Pretoria to Cape Town: A Road Trip Through South Africa. Part I

4:41 AM Jmo 0 Comments

     "Nothing behind me, everything in front of me, as is ever so on the road."
-Jack Kerouac, On The Road

     A new continent. A new life. A new future. A new road. 
Metaphorically and physically, South Africa is a new direction for me. After living the past two years in Asia, making my own way in the world, meeting an incredible man, and taking a chance; life has brought me here. To say it's all been easy would be a lie. An expat existence always comes with its fair share of weight and, at times, heartache. But the incredible family that I've left back home for this jaunt of my life has in many ways come here with me. Their love, encouragement, and mental postcards keep the wind at my back and a string tugging me onward. And, with a kind hand leading me forward, the red clay Earth that South Africa brought to my feet was more than warm and welcoming. 

Will this be my greatest adventure yet?

     Though I've been graced with an incredible welcome, I felt a bit overwhelmed (even now that I've been here 3 months, these waves come and go). A new continent, new friend group, a new start: The privilege and clarity that comes with a clean slate also brings about feelings of unsteady footing and 'what-ifs'. But. Just like a suitcase, those feelings of doubt must be packed away. I've realized that in order to truly take in the beauty and offerings of a place your heart must be open. Even if that means vulnerability. Have your mind about you but leave it open to the vulnerabilities that come with being out of your comfort zone. How else are you supposed to grow? 


     My introduction to South African life was a virtual downpour of stimuli via cross-country road trip. The plan was simple: 2 weeks, a beginning and an end, and the journey in between. We departed Pretoria in the early AM hours and headed South West following our room mate and friend, Jaco. Jaco's family owns a farm outside of Hopetown, approximately 660km (410 miles) away from Pretoria and that was to be our first stop. 
     Driving out of the city the landscape steadily changed from highway overpasses to rural communities and townships. Now, those unfamiliar with the term "township", as it is known in the South African sense, may begin to conjure images of the middle class suburbs of the American midwest. ( I grew up in a place called Shelby Township, Michigan) But, white picket fences and multi-car homes are not uniform of these townships. South African townships, formed during the years of Apartheid, are typically severely underdeveloped. Townships suffer from lack of infrastructure: Access to sewers, water, and electricity are in serious need of rehabilitation. Driving past, I must say, I've never seen anything like it in my life. Shacks are assembled together out of tin and found materials, power lines dangle from haphazard posts, and trash collects near fences like tumbleweeds. Driving out I saw one such township assembled under billboards advertising a luxury brand of vodka... such a stark reminder of an excessive wealth and a government that is being run without the peoples' best interest in mind.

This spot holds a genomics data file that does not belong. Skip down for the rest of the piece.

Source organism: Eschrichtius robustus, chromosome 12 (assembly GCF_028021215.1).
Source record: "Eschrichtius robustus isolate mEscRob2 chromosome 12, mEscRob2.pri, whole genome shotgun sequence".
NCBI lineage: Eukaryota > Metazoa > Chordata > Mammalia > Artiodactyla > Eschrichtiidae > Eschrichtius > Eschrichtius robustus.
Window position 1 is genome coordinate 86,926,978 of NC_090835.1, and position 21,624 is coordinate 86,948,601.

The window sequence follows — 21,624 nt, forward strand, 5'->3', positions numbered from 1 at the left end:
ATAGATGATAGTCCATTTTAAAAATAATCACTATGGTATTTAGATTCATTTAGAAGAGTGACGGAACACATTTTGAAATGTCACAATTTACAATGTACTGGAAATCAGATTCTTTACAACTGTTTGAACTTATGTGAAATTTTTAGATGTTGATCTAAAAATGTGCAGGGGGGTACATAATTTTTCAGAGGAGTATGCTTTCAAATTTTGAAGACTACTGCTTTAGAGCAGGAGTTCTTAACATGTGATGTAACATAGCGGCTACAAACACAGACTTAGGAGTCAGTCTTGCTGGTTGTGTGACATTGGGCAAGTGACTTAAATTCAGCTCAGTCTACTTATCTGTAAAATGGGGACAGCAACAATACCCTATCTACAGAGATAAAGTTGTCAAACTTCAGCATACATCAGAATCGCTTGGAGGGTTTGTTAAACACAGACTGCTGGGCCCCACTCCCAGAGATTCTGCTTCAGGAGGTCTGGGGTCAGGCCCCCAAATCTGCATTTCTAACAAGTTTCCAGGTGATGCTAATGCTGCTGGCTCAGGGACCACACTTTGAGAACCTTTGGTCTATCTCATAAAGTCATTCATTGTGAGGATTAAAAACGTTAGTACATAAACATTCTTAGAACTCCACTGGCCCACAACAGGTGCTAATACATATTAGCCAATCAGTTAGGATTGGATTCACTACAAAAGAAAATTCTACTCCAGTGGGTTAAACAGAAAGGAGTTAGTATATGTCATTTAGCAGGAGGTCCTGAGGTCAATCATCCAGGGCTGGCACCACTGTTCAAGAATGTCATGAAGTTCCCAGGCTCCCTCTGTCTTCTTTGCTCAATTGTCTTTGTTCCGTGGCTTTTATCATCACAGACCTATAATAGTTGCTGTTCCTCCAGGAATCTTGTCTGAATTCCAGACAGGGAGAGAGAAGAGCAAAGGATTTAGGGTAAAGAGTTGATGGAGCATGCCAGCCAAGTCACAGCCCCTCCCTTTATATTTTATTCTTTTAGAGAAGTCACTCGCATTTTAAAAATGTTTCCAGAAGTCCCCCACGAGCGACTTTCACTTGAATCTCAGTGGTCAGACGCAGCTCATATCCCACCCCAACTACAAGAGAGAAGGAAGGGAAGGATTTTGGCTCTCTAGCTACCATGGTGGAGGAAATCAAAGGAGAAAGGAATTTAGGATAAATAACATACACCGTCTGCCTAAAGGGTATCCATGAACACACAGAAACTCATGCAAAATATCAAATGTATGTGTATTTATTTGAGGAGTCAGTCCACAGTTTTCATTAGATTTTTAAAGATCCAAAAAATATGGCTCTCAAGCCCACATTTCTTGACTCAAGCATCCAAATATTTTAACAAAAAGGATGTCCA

Past the townships on the outskirts of the urban sprawls, South Africa's countryside breathed new life into itself.  The countryside inhaled and exhaled heavy with color. Spring green reeds pulled away from the flat red clay. The clay broke to a bright, saturated, blue sky and dense clouds. And the air was so thick and heated from the sunlight being trapped between itself and the hot pavement. (Our car didn't have air conditioning either by the way...) There were small little bushes and tall gangly trees that reminded me of a Dr. Seuss book. And occasionally, to my overwhelming excitement, we saw a few ostrich from time to time. We were driving through the Karroo (a South African semi-desert) and it was a beautiful adventure.

     We stopped along the way in a little town that could've passed for a 1970s re-imagining of the Wild Wild West. Storefronts had hand-painted signage with palettes of pale yellows and worker-blues. The shops were single story and most of the language was in Afrikaans (an offshoot of Dutch).
     Getting out of the car we were met with heat. Intense heat. These little towns along the way were purely exposed to elements of the Karroo, yet showed little sign of a survival mentality. It was obvious that the people here worked hard. But, these towns still managed to have a quaintness about them. 
     We made a special stop at a biltong shop for a must-have, South African, cultural experience. Biltong is similar to beef jerky in The States (though every South African will deny this to their death bed!) and is incredibly popular. We walked into the shop and was immediately greeted with humid, salty-sweet, atmosphere. Lining the walls of the shop was hunk after hunk of cured meat ready for your choosing. Typically made from beef, biltong can also be made from game animals such as springbok or kudu. (Even my beloved ostriches.) Chris and Jaco, clearly feeling like kids in a candy store, picked out a selection for the lady at the counter to slice up.
     I had a taste, straying from my otherwise vegetarian diet as I tend to do when I visit a new country.. And I must say it was pretty good! Our cut of meat was deemed "wet", so it was a little bit raw on the inside and not entirely dried through like the American stuff. Am I addicted? No. But it was nice to munch on as a part of our road trip snack selection. And, being the proud South African that he is, I couldn't help but sneak a look at Chris' smile, curling from the corner of his lips, every time I had a piece.

Dam outside of Hope Town, South Africa

     We continued on, passing through Kimberly, and followed Jaco at a turn off down a dusty dirt and gravel road. Jaco's family's farm was idealistic and beautiful and exuded growth. The outlying karroo was hot and harsh, but this was a little oasis. We were greeted by farmhands, puppies, and his family. His household spoke Afrikaans so I tended to be out of the loop, but I felt incredibly welcome regardless. We were fed and treated like family. A beautiful introduction to South African farm life.